Our senior living Mesa caretakers believe that no degree of hard work and dedication to a worthy cause should ever go unrecognized. That’s why Angel Home Health Care salutes a quarter-century’s worth of hope inspired by Walk to End Alzheimer’s.

Last month, the multi-faceted Alzheimer’s Association – Connecticut Chapter event celebrated its 25th anniversary at Norwalk, Conn.’s Calf Pasture Beach on Sept. 28 with a day-long happening that was as much a celebration of life and survival as it was a statement of hope for a cure. It’s a movement that has grown beyond original organizers’ dreams when the event launched as Memory Walk® in 1989. What started in a single Connecticut community has since spread to 600 communities nationwide through the dedication of over 42,000 teams walking in more than 650 events.

Together, participants have rallied over $55 million in support of treating and eventually curing Alzheimer’s disease. It is now the world’s single largest event rallying support for ongoing research to unravel this most notorious form of dementia until it can come to an end through care and treatment.

After a special Zumba warm-up amid upbeat live music and children’s activities, this year’s walkers embarked on a three-mile scenic odyssey leading up to a moving tribute to the loved ones lost to this debilitating affliction, those still battling it, and the families touched by its tragedy.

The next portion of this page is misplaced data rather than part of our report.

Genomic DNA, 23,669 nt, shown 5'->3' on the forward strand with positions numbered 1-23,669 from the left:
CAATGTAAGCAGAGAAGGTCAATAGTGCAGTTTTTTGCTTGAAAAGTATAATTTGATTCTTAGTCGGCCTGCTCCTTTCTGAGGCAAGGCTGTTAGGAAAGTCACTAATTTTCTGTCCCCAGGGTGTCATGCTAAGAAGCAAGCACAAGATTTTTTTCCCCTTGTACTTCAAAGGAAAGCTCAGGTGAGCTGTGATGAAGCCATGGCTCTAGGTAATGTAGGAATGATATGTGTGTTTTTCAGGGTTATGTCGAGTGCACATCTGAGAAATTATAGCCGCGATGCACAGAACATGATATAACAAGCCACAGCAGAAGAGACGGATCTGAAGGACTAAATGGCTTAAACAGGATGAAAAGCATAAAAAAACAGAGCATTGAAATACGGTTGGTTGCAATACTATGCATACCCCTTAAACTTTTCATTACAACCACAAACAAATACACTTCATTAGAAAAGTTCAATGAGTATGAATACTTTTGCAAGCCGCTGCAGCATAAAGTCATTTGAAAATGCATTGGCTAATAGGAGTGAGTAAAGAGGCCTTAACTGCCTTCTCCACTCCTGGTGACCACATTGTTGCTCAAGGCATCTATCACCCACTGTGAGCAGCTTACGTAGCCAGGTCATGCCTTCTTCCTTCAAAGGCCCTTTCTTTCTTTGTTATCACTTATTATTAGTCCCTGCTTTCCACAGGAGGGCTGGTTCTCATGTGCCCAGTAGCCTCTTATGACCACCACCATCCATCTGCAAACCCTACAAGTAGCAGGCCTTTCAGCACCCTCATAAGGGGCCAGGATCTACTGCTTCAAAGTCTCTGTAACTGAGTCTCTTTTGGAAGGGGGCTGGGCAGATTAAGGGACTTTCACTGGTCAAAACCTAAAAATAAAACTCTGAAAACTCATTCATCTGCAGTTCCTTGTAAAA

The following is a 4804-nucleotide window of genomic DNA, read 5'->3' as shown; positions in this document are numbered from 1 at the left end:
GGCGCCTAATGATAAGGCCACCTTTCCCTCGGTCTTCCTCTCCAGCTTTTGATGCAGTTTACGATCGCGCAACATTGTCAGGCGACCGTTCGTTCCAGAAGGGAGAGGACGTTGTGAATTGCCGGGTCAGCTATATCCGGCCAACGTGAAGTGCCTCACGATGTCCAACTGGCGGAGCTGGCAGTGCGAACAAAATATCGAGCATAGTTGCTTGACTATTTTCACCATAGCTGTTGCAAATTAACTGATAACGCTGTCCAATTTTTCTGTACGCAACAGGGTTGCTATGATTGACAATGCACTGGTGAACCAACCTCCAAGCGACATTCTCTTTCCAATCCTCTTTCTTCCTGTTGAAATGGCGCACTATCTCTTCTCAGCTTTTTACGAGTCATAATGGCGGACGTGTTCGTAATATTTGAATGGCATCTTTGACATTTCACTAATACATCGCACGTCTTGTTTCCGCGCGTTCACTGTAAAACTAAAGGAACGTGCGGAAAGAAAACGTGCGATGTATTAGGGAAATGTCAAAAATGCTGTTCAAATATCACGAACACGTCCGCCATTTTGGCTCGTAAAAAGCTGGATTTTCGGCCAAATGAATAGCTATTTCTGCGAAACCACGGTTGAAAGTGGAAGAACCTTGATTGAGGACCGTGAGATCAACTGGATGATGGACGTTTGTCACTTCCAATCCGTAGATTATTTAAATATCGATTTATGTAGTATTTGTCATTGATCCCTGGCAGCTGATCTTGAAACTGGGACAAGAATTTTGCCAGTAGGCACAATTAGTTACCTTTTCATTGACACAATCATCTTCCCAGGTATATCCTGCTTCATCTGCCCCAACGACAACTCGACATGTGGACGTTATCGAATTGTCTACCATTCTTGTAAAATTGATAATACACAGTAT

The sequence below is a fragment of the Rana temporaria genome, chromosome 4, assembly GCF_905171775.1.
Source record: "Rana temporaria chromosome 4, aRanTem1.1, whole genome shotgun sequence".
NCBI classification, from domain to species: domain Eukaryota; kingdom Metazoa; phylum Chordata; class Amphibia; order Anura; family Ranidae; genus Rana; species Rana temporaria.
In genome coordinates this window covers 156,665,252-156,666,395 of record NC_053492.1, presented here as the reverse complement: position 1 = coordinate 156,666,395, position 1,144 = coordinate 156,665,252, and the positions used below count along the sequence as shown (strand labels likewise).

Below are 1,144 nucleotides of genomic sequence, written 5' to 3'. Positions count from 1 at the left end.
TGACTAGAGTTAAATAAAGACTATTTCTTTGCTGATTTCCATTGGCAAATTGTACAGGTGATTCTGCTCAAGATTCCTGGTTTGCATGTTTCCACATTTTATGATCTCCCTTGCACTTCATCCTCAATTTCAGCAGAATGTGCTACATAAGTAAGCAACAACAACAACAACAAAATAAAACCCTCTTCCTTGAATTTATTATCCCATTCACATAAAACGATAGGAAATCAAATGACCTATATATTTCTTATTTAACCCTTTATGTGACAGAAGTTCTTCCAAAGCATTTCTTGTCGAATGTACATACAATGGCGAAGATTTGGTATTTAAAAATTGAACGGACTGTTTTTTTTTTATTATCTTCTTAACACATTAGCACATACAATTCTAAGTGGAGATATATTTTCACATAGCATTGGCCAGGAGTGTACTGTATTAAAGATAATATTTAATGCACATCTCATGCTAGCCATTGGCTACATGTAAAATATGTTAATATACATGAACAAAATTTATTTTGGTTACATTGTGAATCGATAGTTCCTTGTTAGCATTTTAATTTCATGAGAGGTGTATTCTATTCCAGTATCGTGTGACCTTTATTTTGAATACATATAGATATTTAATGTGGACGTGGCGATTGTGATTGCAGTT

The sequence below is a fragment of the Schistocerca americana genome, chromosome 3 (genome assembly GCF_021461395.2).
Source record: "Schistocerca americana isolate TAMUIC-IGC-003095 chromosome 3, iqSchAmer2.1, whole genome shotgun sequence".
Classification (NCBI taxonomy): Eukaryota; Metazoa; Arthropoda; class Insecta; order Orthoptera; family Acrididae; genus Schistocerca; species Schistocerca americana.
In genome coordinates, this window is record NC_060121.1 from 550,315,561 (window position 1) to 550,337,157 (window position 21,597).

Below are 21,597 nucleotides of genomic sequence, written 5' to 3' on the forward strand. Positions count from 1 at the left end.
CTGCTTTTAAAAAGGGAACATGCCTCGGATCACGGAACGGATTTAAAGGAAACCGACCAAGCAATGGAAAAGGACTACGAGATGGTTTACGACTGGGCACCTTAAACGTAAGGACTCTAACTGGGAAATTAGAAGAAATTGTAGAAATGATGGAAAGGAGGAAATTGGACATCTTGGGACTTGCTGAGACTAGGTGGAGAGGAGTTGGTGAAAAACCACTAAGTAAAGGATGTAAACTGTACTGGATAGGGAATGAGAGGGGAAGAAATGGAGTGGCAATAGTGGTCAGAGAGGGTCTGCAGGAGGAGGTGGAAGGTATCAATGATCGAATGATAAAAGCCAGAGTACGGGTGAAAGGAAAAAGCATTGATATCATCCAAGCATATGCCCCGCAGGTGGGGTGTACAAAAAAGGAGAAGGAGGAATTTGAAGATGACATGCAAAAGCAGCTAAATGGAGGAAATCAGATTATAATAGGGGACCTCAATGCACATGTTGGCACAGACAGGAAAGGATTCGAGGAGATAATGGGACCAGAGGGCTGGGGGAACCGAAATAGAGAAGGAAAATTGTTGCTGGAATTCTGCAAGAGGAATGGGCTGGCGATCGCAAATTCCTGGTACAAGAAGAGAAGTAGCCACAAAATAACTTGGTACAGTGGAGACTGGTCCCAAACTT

Assisted living Mesa professionals every day bear witness to the heartbreaking toll that Alzheimer’s and all forms of dementia exact from the minds of the elderly. We see the tragic sadness as families watch their loved ones’ memories and cognitive functions wither. We pray that we will one day commemorate the very last patient to ever be diagnosed with this terrible illness.

If you want to answer the call to help close the book on an affliction that dooms millions every year, we urge you to contact the Phoenix Walk to End Alzheimer’s today to learn how you can donate, participate, and play a part in reclaiming millions of futures from dementia.